Antje Grone holds in his hands a nondescript thin tube, which means the difference between life and death. "This is a high-tech piece of medical technology, used thousands of times over in all developed countries to treat cardiac arrhythmias, provided the costs can be covered," explained the young woman, who for the past two years has managed AscaMed, the re-processing centre of Pioneer Medical Devices AG in Aschersleben. The problem with this is that the majority of these €1,500, and in some cases €3,000, catheters are considered disposable materials according to many manufacturer's instructions. This means that after use, these expensive devices usually end up in the bin, as if they were cheap disposable syringes.
In the small offices of AscaMed however, they have long since been working on a reasonable way of recycling these devices, in order to put a stop to the practice of throwing them away. According to the German Medical Devices Act and the recommendations and guidelines from the Robert Koch Institute, Pioneer has developed methods for several product groups, in order to clean catheters and other medical devices after use, to test their function, to sterilise them independent of re-processing, and to allow them to be released for re-use.
In the light of various scandals, there have been concerns in Europe for some time now regarding viruses and contaminants from needles or blood products, that the re-use of tubing or infusion lines could present a risk. Appropriate regulations and guidelines, such as those issued in Germany by the Robert Koch Institute and the Federal Institute for Drugs and Medical Devices, are still lacking in most countries. The use of re-processed heart catheters is also practical, according to many independent experts, provided the strict hygiene rules are observed: "When it comes to the re-processing of medical products, patients' safety always comes first", assured Prof. Matthias Antz from the Cardiac Centre at the University of Oldenburg. According to specialists, it would be ideal if manufacturers could integrate re-processing in to their own development and certification process. This integration took place for the first time in the case of the Master2cout catheter, developed by Pioneer/AscaMed in collaboration with international partner companies, which can be used up to ten times.
Pioneer Medical Devices AG, the parent company of AscaMed, was the first company in the world to specialise in the development, manufacturing and re-processing of innovative, complex medical products which are approved for limited re-use right from the start. Pioneer has succeeded in integrating re-usability into the manufacturing process to such a level that the medical products are approved for multiple use in all 27 EU countries from the first day of CE certification. The newly established centre in Saxony-Anhalt will be equipped to deal with the appropriate technology and processes.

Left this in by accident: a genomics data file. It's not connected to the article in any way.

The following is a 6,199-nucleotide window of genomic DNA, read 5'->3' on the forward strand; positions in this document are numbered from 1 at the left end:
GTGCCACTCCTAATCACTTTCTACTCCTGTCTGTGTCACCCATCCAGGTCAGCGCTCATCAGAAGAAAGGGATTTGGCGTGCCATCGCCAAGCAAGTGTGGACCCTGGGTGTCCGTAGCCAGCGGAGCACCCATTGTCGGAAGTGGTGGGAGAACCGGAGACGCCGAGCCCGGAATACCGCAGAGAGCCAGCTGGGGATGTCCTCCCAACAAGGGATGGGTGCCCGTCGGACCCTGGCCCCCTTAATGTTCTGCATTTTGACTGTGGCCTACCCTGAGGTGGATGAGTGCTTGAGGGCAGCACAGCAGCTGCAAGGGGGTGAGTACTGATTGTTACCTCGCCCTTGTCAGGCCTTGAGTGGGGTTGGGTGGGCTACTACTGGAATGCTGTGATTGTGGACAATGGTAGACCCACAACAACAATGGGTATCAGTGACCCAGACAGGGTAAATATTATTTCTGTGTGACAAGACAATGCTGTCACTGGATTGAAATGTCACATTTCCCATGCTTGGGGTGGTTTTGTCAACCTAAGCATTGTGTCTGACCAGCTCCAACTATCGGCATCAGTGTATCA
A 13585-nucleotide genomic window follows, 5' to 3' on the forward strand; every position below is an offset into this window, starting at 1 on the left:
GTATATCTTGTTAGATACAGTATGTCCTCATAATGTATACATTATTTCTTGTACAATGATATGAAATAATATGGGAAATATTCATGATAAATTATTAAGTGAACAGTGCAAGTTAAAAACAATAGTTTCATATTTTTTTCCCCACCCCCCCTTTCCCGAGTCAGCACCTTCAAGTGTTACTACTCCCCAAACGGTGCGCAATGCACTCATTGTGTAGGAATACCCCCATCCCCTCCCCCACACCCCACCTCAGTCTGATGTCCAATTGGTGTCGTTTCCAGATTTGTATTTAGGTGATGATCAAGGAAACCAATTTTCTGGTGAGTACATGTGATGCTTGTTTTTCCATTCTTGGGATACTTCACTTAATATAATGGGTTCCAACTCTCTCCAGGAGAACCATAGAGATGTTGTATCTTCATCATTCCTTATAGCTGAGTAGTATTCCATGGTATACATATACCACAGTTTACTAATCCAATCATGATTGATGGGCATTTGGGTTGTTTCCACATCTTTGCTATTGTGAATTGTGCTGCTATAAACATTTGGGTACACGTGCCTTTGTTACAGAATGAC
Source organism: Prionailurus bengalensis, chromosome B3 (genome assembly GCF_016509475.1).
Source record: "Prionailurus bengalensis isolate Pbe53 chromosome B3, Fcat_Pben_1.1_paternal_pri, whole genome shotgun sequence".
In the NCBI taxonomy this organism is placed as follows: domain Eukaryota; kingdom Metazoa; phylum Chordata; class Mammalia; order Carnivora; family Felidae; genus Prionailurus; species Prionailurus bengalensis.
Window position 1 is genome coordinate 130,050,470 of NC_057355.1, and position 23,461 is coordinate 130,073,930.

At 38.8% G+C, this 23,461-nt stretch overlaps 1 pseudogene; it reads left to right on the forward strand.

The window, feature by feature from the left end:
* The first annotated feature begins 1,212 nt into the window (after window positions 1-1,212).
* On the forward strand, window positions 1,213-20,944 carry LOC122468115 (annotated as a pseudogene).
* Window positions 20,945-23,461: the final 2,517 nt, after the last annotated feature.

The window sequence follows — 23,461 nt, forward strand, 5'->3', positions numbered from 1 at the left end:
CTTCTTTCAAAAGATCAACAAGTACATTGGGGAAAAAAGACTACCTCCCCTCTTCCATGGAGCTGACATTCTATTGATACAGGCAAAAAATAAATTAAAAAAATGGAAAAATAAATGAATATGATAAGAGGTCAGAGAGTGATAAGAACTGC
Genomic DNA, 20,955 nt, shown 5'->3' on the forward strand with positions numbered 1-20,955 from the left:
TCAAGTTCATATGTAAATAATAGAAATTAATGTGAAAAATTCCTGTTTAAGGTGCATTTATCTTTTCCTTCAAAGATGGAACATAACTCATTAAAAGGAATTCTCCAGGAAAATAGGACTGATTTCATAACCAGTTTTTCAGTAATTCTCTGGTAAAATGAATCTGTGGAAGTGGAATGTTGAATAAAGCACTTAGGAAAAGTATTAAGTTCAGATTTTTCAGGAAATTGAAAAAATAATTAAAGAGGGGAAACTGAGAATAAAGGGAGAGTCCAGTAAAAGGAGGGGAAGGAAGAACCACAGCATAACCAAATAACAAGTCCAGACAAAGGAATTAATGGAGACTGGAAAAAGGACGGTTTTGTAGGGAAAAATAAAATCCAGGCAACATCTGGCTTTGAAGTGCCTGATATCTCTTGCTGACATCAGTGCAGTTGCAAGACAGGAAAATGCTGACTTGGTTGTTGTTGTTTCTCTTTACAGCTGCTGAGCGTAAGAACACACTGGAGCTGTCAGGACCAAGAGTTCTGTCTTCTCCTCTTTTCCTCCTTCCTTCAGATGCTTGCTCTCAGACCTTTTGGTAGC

What is more, it is also possible to develop a process for products which have, for whatever reason, been labelled by the manufacturer as disposable materials. Several visual and functional tests would be carried out, some under a microscope, in order to detect even the slightest damage to the material. Finally, the products are put into four large basins in a class 7 clean room - which is similar to the operating environment in hospitals - and then rinsed again and finally sterilised with ethylene oxide, a concentrated gas. "The fact is that we intensively examine and treat the catheters in a way that is virtually impossible in mass production," says Antje Grone.
Robert Schrödel, founder and CEO of the Berlin-based parent company, Pioneer, reckons that in the face of cost pressures, the trend towards the high-quality reprocessing of complex medical devices, which is already popular in Germany, will also carry through to more hesitant countries. Moreover, the CE certification of the first limited re-use medical products, described above, provides a legal opportunity to distribute the products EU-wide. „We have therefore decided to expand Aschersleben into the largest European centre for the manufacturing and re-processing of innovative medical products“, stated the CEO of Pioneer.
A new manufacturing facility with clean rooms and storage space, costing around €5 million, will be built by late autumn, in order to cover the corresponding demand from the whole of Europe in the medium term. Transport links were also essential in the investment decision. Using services such as the DHL-Express-Hub at Leipzig/Halle airport even remote locations can be delivered to practically overnight. Our vision for Aschersleben is to establish an economically viable, secure recycling process for products which, until now, have been declared disposable: Then we will definitely be running a three-shift operation," says Antje Grone. This also includes the expansion of currently small-batch manufacturing, in which medical tubing is bought-in so far, combined with other components, and sold on to medical technology distributors.
Author: Manfred Schulze